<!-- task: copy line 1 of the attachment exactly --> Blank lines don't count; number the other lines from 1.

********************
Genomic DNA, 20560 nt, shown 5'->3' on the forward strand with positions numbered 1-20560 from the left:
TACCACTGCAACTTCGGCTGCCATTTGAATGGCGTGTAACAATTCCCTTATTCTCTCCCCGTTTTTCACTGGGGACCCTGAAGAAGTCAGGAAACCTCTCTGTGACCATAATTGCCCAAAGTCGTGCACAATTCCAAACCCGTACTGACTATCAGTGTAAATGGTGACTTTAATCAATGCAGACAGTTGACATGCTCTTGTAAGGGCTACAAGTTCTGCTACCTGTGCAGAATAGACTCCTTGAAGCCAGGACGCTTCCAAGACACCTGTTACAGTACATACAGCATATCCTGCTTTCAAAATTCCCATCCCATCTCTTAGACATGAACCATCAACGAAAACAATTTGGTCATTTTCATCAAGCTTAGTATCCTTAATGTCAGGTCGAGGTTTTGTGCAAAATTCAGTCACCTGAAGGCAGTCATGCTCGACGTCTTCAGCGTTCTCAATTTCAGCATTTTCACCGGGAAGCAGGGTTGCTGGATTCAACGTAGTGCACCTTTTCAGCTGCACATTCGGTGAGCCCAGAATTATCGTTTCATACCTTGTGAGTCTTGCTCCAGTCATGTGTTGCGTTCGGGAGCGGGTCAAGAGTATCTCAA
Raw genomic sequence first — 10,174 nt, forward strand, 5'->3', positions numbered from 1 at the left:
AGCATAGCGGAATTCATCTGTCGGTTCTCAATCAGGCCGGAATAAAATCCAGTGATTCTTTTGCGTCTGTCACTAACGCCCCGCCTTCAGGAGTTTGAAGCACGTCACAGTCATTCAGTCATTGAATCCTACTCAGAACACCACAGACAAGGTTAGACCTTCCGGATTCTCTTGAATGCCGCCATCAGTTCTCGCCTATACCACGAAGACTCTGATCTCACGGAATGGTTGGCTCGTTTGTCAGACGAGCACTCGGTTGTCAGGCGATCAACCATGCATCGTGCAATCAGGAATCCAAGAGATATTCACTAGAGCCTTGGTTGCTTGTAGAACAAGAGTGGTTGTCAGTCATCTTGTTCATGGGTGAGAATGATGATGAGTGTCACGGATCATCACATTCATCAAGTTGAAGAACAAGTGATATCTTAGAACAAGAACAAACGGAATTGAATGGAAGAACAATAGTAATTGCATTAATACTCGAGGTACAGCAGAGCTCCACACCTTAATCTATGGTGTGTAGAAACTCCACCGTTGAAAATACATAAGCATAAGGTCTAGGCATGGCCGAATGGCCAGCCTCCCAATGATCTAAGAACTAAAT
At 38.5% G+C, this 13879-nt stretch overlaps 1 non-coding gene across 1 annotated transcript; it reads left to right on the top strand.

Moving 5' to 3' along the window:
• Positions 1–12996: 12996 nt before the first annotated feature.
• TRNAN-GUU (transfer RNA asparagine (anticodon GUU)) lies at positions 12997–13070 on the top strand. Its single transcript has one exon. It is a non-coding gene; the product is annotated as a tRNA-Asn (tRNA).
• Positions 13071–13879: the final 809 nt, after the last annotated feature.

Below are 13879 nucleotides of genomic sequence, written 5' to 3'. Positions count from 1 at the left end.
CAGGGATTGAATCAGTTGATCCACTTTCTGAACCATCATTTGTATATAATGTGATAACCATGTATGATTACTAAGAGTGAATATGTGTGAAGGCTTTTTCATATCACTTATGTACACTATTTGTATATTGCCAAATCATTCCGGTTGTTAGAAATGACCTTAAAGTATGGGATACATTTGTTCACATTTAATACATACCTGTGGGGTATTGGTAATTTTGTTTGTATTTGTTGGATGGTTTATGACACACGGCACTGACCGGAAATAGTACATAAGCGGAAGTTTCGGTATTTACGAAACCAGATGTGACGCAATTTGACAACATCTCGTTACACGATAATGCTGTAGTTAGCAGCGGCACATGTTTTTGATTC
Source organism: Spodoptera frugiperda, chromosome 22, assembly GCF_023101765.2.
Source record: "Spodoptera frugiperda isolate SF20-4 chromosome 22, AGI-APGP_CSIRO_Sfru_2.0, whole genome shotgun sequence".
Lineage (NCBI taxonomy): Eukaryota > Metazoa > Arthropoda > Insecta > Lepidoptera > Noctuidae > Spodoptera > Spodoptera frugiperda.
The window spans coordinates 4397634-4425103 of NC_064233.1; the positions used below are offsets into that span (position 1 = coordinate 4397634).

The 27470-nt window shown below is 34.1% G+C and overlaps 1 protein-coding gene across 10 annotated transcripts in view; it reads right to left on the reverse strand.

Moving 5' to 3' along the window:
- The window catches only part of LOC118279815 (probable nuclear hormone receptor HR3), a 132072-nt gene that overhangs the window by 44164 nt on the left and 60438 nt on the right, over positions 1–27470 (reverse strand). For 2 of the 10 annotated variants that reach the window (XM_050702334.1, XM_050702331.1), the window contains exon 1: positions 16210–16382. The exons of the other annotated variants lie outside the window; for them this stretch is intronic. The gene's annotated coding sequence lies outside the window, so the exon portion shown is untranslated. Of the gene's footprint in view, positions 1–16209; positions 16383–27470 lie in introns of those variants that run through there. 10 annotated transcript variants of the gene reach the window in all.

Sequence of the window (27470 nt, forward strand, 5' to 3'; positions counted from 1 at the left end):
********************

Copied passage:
Genomic DNA, 20560 nt, shown 5'->3' on the forward strand with positions numbered 1-20560 from the left: